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The Ictus

Patricia George | June July 2021

Reprinted from Flute Talk, July 2019.


    Recently I attended a chamber music concert where there were many fine things about the performance, but the group was not rhythmically together or with the conductor. They were close at times, but in other places the tempo stretched or rushed in order to place chords together. As I looked at the conductor and each of the fourteen or so performers, I noticed several were tapping their feet while others were bobbing the ends of the flute to the beat. What concerned me is that this tapping and bobbing did not match the conductor’s ictus. 

The Ictus
    In conducting, the ictus is the exact point in each beat of the conducting gesture that indicates the pulse of the music to the ensemble. In foot tapping the ictus is the moment when the foot touches the floor just before its return to the up position. In flute bobbing, the ictus is the exact moment when the end of the flute is no longer going down, but is about to go back up to normal playing position. 

    The old saying “You get what you conduct” applies here. Many conductors are not careful in indicating the ictus. It tends to be more prominent in faster, staccato or marcato passages and absent in lyrical passages. If an ictus is not present, players look to someone else to indicate where to play – the concertmaster in an orchestra and the flutist whose part begins the composition or has the prominent line in a flute choir. 
    Assuming the conductor’s ictus is well-defined, then it is each player’s responsibility to play with it. This means that they should look up at the beginning of the composition and then at least once every measure or two. For flutists with vision problems (bifocals, trifocals, etc.) this can be a problem because when they look up and then back down, it may be difficult to find their place in the music or wait for the music to be in focus. For these cases, some memory work of the music may be required for the sake of good, accurate ensemble playing. Practicing looking up at the conductor each measure or two should be a drill during the warmup part of flute choir and other large ensemble rehearsals. With practice anyone can do it well, but without repeated practice, it will never be conquered. 
    In classical music, the chord changes are usually on a strong beat. If one group is early on the beat, then their entry clashes with the previous chord. If another group plays late on the ictus, then their note hangs on too long into the next chord. For a brief moment everything might be okay, but overall the approach to the chords is not clean or accurate.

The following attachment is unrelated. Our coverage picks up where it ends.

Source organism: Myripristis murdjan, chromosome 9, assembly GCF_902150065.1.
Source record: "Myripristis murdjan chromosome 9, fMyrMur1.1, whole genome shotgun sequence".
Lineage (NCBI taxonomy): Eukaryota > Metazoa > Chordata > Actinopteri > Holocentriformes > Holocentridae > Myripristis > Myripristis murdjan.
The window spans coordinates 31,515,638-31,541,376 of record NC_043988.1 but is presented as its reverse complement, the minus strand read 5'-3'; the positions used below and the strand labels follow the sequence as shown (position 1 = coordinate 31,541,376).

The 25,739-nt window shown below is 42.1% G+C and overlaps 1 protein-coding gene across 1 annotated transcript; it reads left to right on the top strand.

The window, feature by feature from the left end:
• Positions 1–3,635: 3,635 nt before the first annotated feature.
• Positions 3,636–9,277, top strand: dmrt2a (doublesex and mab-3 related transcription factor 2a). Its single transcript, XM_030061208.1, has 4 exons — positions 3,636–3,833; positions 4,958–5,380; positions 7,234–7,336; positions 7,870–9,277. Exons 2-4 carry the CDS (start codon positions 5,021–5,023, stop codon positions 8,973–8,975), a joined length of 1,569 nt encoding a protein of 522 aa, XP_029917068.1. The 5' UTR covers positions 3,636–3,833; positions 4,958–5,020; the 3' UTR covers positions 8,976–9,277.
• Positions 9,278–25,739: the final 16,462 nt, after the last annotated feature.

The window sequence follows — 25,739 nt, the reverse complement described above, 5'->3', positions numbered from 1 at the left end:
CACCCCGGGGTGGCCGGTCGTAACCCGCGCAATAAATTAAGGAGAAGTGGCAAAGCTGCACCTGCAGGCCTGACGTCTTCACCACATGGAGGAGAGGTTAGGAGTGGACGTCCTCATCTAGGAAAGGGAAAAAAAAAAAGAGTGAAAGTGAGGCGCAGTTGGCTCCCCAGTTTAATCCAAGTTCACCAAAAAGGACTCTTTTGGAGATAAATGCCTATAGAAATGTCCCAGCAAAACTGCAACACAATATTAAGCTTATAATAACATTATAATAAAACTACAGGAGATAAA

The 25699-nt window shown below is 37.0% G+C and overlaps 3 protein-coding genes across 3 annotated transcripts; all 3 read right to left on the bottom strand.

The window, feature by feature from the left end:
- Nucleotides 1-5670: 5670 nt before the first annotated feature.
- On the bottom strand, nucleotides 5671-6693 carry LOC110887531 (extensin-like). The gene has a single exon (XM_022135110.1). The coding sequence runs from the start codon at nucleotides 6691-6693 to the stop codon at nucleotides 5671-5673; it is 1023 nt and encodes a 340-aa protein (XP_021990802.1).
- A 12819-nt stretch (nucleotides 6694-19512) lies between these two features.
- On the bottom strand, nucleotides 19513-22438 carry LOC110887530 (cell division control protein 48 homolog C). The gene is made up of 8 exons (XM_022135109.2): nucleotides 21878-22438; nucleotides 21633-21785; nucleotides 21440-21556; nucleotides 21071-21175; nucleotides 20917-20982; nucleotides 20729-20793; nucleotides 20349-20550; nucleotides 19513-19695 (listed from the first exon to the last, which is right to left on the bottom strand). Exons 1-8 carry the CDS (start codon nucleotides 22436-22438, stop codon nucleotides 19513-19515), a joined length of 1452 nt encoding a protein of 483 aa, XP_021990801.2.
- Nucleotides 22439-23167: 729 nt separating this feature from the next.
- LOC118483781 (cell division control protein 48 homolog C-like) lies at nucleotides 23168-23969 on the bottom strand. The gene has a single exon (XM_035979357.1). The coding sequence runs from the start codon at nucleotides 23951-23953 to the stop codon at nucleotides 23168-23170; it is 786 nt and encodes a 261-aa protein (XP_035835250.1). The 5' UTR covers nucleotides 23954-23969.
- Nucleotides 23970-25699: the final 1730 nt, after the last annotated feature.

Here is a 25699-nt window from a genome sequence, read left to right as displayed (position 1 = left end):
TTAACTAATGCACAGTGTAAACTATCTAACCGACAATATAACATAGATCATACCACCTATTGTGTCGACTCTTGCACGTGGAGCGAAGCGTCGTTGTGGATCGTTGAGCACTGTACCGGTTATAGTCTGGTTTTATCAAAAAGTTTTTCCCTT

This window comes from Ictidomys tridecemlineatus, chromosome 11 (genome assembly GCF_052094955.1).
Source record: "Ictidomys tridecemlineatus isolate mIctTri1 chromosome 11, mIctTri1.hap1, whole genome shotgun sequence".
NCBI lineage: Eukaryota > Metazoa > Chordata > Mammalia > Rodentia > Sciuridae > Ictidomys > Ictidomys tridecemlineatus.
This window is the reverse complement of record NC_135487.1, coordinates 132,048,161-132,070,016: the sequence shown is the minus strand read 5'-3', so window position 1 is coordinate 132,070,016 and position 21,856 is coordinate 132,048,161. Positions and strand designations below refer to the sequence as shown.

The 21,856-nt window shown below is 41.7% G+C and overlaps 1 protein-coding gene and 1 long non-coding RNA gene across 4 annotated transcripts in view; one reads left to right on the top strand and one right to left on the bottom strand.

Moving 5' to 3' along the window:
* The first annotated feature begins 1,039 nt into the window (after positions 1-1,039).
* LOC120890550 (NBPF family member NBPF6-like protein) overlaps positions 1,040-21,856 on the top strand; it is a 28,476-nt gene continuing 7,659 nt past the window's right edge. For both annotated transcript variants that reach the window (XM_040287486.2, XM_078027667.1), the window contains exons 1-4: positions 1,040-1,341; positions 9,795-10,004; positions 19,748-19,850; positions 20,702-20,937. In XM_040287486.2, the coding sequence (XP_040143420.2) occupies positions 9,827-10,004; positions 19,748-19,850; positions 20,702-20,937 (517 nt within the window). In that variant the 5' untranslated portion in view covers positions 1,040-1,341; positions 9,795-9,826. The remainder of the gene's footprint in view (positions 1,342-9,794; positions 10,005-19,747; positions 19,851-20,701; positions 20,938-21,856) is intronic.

Articulation Issues
    Many flutists cannot play exactly with the ictus because when articulating, the tongue is too far back in the mouth. William Kincaid, the father of the American school of flute playing, suggested putting the tongue in the aperture, letting the air stream build up behind, and releasing the tongue on the conductor’s ictus. He laughingly called this “spit-ccato” tonguing. This is exactly the same type of tonguing as the forward or French (probably more correctly called German) tonguing gesture. (This is taught by having the student spit a grain of rice or a fig seed.) Flutists of all ages and levels of development should practice the following exercise on several scales each day. After the release of the tone, the tongue is replaced in the aperture during the rest to be ready to play the next note exactly on the ictus. Using a metronome with a background of four sixteenths ticking helps the player place the note on the beat. 

Where’s the Beat? 
    Student and amateur flutists often play before the ictus. Seasoned professionals (especially those who have played in orchestras their whole careers) play late on the beat. To win an audition, you must play on the beat. Rhythm is both a talent and a discipline that must understood and practiced. 

Pointing the Feet
    To become cognizant of where the ictus is, have students sit on the floor with their legs stretched out in front and their toes pointed up. Next, they should take the index fingers of both hands and point them at the ceiling. Then pivot the index fingers towards the feet and as they turn down, quickly point their toes with the feet bending at the ankle. Practice this with the metronome set at q = 72. Most students do this best when the speed is similar to their heart beat. Saying down/up, down/up when doing this helps the less coordinated. Explain that at the moment the toes stop going down and begin coming up is the ictus. Each week work to increase and decrease the tempo from the starting point of 72. I always practice this exercise with students. It is good for me too. 
    After several weeks, begin the lesson using both feet and then transition into first the left foot only and then the right foot only. Return the metronome to q = 72. The left foot will move on 1-and and the right foot on 2-and. Be sure the movement of the feet is articulate and not mushy. The movement from the ankles should be as clean and as simple as possible as if imitating a modern dancer.